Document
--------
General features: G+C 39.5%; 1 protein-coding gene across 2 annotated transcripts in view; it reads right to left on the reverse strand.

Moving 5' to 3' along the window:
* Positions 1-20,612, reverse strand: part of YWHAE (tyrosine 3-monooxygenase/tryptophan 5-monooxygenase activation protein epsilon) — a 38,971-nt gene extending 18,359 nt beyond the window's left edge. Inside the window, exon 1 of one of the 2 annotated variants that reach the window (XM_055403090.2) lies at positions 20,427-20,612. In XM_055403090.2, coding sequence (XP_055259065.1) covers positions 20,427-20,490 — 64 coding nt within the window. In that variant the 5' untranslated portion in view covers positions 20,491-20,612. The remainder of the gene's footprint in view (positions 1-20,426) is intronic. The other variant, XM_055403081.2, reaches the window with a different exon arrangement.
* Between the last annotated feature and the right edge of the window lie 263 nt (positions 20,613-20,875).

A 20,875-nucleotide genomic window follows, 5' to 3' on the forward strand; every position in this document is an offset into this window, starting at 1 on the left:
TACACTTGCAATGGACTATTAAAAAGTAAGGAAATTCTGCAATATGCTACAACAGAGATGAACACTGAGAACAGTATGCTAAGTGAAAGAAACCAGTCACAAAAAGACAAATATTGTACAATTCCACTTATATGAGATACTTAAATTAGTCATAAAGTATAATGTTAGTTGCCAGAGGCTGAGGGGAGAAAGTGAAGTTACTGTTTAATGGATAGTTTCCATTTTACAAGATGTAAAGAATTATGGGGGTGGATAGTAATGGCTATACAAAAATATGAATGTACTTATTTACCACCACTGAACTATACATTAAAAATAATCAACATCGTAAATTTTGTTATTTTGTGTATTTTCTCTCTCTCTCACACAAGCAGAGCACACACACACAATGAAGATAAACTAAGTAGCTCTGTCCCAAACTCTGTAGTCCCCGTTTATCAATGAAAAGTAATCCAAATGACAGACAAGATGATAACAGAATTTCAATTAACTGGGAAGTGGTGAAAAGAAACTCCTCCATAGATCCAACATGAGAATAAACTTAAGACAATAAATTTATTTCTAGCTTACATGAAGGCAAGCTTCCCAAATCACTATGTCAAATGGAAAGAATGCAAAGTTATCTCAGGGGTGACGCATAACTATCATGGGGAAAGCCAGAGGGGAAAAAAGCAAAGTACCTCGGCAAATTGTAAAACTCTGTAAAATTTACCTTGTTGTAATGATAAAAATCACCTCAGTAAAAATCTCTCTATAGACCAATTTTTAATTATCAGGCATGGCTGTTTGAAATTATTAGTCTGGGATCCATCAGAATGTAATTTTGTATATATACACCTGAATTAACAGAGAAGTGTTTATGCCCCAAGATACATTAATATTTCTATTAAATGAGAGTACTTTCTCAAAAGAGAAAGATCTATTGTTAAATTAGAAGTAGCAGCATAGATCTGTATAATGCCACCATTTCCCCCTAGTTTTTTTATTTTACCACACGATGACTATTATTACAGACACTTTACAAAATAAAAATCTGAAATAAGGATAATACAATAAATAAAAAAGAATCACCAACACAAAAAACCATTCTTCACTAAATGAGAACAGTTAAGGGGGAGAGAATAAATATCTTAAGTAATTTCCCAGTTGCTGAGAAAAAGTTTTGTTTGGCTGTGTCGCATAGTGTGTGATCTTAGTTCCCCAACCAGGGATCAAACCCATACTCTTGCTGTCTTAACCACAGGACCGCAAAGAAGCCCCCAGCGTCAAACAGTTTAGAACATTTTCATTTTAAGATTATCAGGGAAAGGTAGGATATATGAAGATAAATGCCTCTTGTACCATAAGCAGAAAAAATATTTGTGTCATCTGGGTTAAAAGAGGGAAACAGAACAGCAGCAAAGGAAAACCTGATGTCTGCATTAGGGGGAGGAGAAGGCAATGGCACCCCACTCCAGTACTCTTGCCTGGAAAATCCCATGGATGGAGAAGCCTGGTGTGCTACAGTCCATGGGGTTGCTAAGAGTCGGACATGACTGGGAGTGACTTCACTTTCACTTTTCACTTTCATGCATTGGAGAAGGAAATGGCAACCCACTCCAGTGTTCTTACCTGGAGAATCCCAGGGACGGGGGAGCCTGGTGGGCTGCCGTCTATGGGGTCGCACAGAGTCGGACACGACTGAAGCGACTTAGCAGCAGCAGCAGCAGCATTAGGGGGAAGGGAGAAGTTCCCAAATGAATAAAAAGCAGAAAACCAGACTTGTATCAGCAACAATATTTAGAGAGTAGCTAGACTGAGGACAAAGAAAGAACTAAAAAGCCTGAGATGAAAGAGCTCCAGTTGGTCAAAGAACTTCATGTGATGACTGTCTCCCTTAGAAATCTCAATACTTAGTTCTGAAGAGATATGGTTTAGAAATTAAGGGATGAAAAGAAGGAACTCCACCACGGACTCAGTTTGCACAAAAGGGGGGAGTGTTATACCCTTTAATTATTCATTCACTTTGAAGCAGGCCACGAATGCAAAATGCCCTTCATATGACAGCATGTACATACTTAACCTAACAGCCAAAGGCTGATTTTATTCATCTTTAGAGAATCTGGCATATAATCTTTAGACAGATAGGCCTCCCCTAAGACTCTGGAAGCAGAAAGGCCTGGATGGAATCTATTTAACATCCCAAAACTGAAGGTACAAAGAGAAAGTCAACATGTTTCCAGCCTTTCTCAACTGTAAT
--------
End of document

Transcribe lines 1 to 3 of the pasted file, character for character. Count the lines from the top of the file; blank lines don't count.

General features: G+C 39.5%; 1 protein-coding gene across 2 annotated transcripts in view; it reads right to left on the reverse strand.

Moving 5' to 3' along the window:
* Positions 1-20,612, reverse strand: part of YWHAE (tyrosine 3-monooxygenase/tryptophan 5-monooxygenase activation protein epsilon) — a 38,971-nt gene extending 18,359 nt beyond the window's left edge. Inside the window, exon 1 of one of the 2 annotated variants that reach the window (XM_055403090.2) lies at positions 20,427-20,612. In XM_055403090.2, coding sequence (XP_055259065.1) covers positions 20,427-20,490 — 64 coding nt within the window. In that variant the 5' untranslated portion in view covers positions 20,491-20,612. The remainder of the gene's footprint in view (positions 1-20,426) is intronic. The other variant, XM_055403081.2, reaches the window with a different exon arrangement.